If you will be paid at your internship/training program, U.S. law requires that you pay federal, state, and local taxes. As an income-earning individual, you will be taxed on income from your salary or stipend.

Your employer will submit the amount withheld from each paycheck directly to the federal government. Deductions for state and local taxes will vary. Some states do not have a personal income tax; others may tax income as much as 8%. Similarly, local taxes vary, but they are typically less than state and federal taxes.

If no taxes are withheld from your paycheck, please contact InterExchange.

You do pay:
  • Federal Income Tax
  • Local or City Income
  • State Income Tax
You do not pay:
  • Medicare Tax (FICA)
  • Social Security Tax (S.S.)
  • Federal Unemployment Tax (FUTA)

You do not have to pay Social Security or Medicare Tax. You also will not pay federal unemployment taxes, but some states may deduct state unemployment taxes, which you are required to pay.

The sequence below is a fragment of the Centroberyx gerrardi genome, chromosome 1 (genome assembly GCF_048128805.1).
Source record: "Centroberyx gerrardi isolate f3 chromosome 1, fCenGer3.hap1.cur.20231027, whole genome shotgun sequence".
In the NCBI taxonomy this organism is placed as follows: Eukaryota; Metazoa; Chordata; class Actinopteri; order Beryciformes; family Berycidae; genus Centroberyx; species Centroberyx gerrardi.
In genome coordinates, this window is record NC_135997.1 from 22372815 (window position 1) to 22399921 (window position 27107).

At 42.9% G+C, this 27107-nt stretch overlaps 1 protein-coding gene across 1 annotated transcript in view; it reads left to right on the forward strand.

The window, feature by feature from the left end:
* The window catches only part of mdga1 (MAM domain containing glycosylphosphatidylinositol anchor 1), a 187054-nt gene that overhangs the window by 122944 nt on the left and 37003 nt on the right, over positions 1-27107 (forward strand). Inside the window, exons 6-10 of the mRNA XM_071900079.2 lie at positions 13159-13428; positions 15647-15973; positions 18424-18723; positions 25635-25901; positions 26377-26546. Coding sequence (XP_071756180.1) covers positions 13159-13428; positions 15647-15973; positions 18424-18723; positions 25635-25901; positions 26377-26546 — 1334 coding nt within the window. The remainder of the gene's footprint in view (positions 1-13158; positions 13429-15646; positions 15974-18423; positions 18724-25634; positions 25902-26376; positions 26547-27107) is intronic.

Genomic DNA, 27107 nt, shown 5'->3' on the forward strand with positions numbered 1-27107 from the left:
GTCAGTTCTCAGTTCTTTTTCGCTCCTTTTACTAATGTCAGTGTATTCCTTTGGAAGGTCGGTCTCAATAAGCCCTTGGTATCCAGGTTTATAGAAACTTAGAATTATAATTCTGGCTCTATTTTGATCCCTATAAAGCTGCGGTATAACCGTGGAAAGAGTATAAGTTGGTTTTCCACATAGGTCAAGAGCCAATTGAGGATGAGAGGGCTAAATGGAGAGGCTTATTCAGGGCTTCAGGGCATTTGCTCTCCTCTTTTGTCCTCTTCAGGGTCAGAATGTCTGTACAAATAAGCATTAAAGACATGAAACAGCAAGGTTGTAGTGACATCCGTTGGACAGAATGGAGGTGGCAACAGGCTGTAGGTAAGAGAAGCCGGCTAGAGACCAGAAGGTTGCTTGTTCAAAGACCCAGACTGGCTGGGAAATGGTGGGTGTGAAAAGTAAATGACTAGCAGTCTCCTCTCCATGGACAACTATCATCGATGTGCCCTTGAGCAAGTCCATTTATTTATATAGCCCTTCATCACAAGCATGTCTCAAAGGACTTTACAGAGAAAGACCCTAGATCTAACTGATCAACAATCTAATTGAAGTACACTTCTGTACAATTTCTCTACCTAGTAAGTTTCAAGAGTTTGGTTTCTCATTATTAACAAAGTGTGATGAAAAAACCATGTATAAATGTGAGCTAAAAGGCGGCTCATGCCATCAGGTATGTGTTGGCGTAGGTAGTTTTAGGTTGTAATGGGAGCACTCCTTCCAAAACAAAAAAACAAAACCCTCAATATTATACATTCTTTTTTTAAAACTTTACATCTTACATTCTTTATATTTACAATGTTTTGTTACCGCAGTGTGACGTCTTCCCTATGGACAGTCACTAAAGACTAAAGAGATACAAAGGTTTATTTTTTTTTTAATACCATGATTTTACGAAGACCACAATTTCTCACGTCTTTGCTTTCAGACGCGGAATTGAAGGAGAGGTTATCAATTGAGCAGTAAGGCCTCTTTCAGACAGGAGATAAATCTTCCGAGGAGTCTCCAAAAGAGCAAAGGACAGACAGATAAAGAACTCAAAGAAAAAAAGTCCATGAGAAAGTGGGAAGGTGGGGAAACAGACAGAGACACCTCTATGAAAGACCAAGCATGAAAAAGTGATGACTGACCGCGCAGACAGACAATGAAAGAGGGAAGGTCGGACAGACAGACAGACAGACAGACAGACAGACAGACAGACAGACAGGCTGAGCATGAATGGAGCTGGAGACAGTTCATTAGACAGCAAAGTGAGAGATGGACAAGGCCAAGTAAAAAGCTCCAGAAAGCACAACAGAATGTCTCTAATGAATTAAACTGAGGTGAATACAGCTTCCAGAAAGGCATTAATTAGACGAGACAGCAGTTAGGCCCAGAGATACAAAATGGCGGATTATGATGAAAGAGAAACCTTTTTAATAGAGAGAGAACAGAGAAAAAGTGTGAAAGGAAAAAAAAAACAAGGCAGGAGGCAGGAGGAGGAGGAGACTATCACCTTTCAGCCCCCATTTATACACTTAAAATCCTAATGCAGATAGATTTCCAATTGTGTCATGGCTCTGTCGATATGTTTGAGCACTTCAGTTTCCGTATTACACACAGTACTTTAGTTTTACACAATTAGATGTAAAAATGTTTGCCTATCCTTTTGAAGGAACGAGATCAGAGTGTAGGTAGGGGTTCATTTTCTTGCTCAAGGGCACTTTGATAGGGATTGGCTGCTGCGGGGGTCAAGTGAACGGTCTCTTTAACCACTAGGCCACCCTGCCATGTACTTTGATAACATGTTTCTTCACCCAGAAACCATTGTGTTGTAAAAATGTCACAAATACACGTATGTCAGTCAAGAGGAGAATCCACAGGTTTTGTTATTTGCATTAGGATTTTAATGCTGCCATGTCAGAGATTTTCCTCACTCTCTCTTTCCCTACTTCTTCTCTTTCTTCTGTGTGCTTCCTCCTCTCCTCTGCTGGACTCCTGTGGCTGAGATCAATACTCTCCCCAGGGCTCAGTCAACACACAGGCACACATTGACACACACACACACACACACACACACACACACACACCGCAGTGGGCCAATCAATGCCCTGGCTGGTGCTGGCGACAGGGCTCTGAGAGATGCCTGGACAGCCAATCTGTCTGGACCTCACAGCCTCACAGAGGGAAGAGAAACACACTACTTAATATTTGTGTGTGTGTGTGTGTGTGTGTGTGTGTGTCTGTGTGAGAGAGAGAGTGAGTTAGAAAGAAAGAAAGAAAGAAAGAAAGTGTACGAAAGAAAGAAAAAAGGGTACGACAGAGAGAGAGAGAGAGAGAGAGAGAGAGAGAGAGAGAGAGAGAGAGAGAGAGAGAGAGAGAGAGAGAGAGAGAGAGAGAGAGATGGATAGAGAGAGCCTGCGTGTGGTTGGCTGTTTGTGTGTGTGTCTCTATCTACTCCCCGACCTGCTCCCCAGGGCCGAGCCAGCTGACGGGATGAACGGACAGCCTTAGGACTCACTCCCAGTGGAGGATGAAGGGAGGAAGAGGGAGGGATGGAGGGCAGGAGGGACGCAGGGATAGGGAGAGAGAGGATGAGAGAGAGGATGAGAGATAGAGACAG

How to Read Your Paycheck

In order to make sure that you are paying the correct taxes, check your first pay stub:

Sample Pay Stub
Sample Pay Stub

How to understand your Pay Stub

Gross Pay: Total amount earned in the pay period before any tax deductions.

Withholdings: Amount of money the Federal, State and local governments take out of your paycheck

Net Pay: Total amount of earnings you will receive after taxes have been taken out.

YTD or Year To Date: The total amount of earnings and withholdings since January 1st of the current calendar year.

Important: If you see deductions that say FICA, FUTA, S.S., or Social Security, please notify your employer promptly. If your employer is unable to issue a refund, contact the Internal Revenue Service – the U.S. government agency that collects taxes – and request IRS Form 843, Claim for Refund and Request for Abatement. You will need to submit the completed IRS forms to the Internal Revenue Service Center. Please note: Some states may deduct state unemployment taxes, which you are required to pay.